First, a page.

The Lead: Austin Homeless Question Police Push Downtown
Good morning. After a chilly start, Austin should warm to highs in the mid-60s, according to the National Weather Service. Here’s some stories KUT News has been working on.
"Violent crime in Austin’s downtown area has risen by nearly 17 percent, according to the latest FBI statistics, although Austin police say the city remains one of the safest in the nation. Police have ramped up their downtown presence. And that’s raising its own set of concerns among advocates for the city’s homeless."
"Texas Governor Rick Perry has given his support to a bill that would have recipients of unemployment benefits submit to drug tests. Those failing a test would be denied benefits for 12 months, or until they completed a drug treatment program."
"Today the Lower Colorado River Authority may make a crucial vote that could determine whether water will be released for downstream agriculture next year. If the LCRA releases the water, it could put a serious dent in Central Texas’ already diminished water supply."
"State Sen. Kirk Watson says the Texas’ population will double in 50 years or so, while the state will have about the same amount of water. KUT’s Emily Donahue spoke with Gardner Selby of the Austin American-Statesman’s PolitiFact Texas about Watson’s argument for fully funding the State Water Plan."
And here’s more local and state stories that have folks talking:
- AMD Denies Reports It’s Looking to Sell (Austin Business Journal)
"The company issued the following statement: ‘AMD's board and management believe that the strategy the company is currently pursuing to drive long-term growth by leveraging AMD’s highly differentiated technology assets is the right approach to enhance shareholder value. AMD is not actively pursuing a sale of the company or significant assets at this time.’"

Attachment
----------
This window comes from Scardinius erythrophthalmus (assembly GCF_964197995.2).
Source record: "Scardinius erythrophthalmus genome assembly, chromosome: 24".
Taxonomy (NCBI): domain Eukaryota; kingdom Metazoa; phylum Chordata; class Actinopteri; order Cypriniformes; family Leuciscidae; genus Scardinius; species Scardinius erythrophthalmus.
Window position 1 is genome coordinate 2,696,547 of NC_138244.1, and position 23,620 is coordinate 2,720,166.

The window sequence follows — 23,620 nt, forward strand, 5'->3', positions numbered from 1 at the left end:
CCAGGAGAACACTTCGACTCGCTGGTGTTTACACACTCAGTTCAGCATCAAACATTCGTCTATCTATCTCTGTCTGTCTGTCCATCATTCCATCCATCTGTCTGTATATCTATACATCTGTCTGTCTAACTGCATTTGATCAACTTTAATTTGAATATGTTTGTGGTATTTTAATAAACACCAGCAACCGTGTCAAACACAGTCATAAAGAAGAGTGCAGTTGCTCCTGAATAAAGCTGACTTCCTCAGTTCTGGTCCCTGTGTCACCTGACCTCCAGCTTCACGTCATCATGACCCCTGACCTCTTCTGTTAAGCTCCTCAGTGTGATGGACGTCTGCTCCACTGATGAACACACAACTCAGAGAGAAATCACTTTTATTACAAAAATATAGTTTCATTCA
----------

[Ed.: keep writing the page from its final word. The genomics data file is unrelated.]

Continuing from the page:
- Texas Set to Execute 14th Prisoner This Year (Reuters)
"Ramon Torres Hernandez, 41, was convicted in the 2001 death of 37-year-old Rosa Maria Rosado. … He has also been linked to the rapes and murders of two teenage girls in the 1990s and was considered the prime suspect in the killings of two others in a nearby county."
- UT Law's Forgivable Loans to Faculty ‘Not Appropriate’ (Texas Tribune)
"The process Larry Sager, the University of Texas School of Law's former dean, used to secure a $500,000 forgivable loan for himself was not transparent, created 'an impression of self-dealing that cannot be condoned,' and should be permanently suspended, according to a University of Texas System report released Tuesday."